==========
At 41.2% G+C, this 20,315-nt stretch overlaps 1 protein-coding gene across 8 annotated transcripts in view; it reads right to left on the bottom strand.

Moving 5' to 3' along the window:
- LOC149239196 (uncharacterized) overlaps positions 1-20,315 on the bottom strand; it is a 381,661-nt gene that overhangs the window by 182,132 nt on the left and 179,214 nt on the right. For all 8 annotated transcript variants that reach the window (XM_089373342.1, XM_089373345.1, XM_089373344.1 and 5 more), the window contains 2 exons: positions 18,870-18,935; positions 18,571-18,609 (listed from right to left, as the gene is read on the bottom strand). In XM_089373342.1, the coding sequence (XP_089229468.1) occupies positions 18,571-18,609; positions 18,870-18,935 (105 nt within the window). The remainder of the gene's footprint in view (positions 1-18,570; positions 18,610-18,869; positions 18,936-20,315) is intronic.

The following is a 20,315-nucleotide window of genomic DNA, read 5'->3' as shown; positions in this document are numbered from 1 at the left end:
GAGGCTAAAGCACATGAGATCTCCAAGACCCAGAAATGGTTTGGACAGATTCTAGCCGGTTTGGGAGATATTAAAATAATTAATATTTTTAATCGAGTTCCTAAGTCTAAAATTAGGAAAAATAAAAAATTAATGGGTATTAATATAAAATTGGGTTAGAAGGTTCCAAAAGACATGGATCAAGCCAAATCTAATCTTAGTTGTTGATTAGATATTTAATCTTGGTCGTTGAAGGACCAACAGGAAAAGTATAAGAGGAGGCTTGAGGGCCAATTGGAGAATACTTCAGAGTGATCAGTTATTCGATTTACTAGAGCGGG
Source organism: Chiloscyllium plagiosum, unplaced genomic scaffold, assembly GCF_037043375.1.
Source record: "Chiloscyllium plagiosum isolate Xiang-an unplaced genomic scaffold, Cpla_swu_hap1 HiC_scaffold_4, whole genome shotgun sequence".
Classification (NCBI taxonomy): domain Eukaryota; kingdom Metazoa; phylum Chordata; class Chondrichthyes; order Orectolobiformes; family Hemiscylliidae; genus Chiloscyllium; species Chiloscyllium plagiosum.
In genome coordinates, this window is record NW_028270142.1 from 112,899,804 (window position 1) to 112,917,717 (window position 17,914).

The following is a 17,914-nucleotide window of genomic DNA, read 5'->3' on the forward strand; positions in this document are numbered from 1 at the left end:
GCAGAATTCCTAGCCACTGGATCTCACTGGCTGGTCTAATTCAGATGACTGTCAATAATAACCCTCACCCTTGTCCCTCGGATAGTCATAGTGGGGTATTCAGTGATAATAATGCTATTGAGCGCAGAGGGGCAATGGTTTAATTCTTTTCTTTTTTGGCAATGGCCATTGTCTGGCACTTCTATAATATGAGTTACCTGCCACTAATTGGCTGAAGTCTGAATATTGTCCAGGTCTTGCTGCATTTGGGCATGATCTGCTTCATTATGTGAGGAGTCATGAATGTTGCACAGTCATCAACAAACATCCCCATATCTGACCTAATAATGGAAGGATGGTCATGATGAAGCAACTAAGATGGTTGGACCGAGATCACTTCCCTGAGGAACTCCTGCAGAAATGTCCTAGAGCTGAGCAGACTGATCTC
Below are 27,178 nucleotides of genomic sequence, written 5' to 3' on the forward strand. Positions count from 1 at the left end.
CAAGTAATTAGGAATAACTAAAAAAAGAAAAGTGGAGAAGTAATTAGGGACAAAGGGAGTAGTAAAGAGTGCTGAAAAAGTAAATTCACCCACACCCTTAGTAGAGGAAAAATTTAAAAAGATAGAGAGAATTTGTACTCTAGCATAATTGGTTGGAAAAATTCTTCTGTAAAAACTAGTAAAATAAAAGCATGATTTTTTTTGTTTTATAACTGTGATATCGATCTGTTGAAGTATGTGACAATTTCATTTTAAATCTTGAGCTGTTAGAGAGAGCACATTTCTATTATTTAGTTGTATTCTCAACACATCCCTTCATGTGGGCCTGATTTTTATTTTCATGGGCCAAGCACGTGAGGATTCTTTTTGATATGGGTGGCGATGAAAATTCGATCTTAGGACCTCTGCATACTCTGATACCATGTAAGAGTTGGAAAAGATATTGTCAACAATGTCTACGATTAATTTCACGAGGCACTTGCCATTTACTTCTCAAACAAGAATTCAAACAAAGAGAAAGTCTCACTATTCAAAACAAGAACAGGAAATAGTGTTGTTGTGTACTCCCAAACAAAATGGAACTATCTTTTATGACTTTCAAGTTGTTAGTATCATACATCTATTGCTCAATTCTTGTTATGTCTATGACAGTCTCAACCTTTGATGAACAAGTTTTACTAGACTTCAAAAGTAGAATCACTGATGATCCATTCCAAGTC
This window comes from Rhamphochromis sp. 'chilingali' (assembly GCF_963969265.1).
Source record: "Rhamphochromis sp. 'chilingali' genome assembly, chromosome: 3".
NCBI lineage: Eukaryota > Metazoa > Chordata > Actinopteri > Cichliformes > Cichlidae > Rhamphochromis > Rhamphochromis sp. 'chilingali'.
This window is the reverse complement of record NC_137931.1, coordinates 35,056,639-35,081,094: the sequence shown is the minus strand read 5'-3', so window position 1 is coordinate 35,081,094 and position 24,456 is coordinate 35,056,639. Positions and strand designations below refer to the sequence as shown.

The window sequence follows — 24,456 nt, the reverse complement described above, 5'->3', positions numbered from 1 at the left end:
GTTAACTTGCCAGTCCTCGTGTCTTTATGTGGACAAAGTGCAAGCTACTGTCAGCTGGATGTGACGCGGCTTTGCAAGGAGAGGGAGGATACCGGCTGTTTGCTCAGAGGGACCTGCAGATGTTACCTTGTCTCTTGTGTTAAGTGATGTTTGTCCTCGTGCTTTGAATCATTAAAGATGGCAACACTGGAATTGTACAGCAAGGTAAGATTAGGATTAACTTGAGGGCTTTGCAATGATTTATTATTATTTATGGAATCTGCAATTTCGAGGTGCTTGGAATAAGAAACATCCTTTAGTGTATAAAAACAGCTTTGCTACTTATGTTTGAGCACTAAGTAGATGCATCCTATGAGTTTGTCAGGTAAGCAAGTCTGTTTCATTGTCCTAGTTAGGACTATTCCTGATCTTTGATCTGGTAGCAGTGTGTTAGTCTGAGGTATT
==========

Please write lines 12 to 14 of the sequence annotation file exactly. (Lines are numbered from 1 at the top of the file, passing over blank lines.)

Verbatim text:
Below are 27,178 nucleotides of genomic sequence, written 5' to 3' on the forward strand. Positions count from 1 at the left end.
CAAGTAATTAGGAATAACTAAAAAAAGAAAAGTGGAGAAGTAATTAGGGACAAAGGGAGTAGTAAAGAGTGCTGAAAAAGTAAATTCACCCACACCCTTAGTAGAGGAAAAATTTAAAAAGATAGAGAGAATTTGTACTCTAGCATAATTGGTTGGAAAAATTCTTCTGTAAAAACTAGTAAAATAAAAGCATGATTTTTTTTGTTTTATAACTGTGATATCGATCTGTTGAAGTATGTGACAATTTCATTTTAAATCTTGAGCTGTTAGAGAGAGCACATTTCTATTATTTAGTTGTATTCTCAACACATCCCTTCATGTGGGCCTGATTTTTATTTTCATGGGCCAAGCACGTGAGGATTCTTTTTGATATGGGTGGCGATGAAAATTCGATCTTAGGACCTCTGCATACTCTGATACCATGTAAGAGTTGGAAAAGATATTGTCAACAATGTCTACGATTAATTTCACGAGGCACTTGCCATTTACTTCTCAAACAAGAATTCAAACAAAGAGAAAGTCTCACTATTCAAAACAAGAACAGGAAATAGTGTTGTTGTGTACTCCCAAACAAAATGGAACTATCTTTTATGACTTTCAAGTTGTTAGTATCATACATCTATTGCTCAATTCTTGTTATGTCTATGACAGTCTCAACCTTTGATGAACAAGTTTTACTAGACTTCAAAAGTAGAATCACTGATGATCCATTCCAAGTC
This window comes from Rhamphochromis sp. 'chilingali' (assembly GCF_963969265.1).